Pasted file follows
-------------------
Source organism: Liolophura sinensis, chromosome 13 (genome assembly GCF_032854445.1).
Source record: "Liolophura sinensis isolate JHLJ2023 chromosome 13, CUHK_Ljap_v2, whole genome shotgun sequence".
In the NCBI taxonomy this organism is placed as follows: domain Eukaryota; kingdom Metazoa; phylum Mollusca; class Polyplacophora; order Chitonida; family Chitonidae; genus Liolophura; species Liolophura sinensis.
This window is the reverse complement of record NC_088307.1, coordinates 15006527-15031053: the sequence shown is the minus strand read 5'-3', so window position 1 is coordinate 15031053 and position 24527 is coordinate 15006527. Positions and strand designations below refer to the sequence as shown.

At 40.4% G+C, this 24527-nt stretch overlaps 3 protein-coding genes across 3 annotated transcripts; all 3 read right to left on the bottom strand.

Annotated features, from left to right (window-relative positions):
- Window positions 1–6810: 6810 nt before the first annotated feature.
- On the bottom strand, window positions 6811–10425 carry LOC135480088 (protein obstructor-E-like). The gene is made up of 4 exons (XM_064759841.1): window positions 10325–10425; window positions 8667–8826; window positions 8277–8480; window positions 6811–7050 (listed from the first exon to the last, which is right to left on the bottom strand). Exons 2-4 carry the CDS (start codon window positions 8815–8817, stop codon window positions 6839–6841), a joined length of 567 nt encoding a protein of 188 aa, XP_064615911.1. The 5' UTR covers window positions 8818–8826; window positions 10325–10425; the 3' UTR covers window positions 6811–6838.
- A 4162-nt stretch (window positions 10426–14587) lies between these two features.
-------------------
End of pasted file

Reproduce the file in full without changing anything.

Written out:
Source organism: Liolophura sinensis, chromosome 13 (genome assembly GCF_032854445.1).
Source record: "Liolophura sinensis isolate JHLJ2023 chromosome 13, CUHK_Ljap_v2, whole genome shotgun sequence".
In the NCBI taxonomy this organism is placed as follows: domain Eukaryota; kingdom Metazoa; phylum Mollusca; class Polyplacophora; order Chitonida; family Chitonidae; genus Liolophura; species Liolophura sinensis.
This window is the reverse complement of record NC_088307.1, coordinates 15006527-15031053: the sequence shown is the minus strand read 5'-3', so window position 1 is coordinate 15031053 and position 24527 is coordinate 15006527. Positions and strand designations below refer to the sequence as shown.

At 40.4% G+C, this 24527-nt stretch overlaps 3 protein-coding genes across 3 annotated transcripts; all 3 read right to left on the bottom strand.

Annotated features, from left to right (window-relative positions):
- Window positions 1–6810: 6810 nt before the first annotated feature.
- On the bottom strand, window positions 6811–10425 carry LOC135480088 (protein obstructor-E-like). The gene is made up of 4 exons (XM_064759841.1): window positions 10325–10425; window positions 8667–8826; window positions 8277–8480; window positions 6811–7050 (listed from the first exon to the last, which is right to left on the bottom strand). Exons 2-4 carry the CDS (start codon window positions 8815–8817, stop codon window positions 6839–6841), a joined length of 567 nt encoding a protein of 188 aa, XP_064615911.1. The 5' UTR covers window positions 8818–8826; window positions 10325–10425; the 3' UTR covers window positions 6811–6838.
- A 4162-nt stretch (window positions 10426–14587) lies between these two features.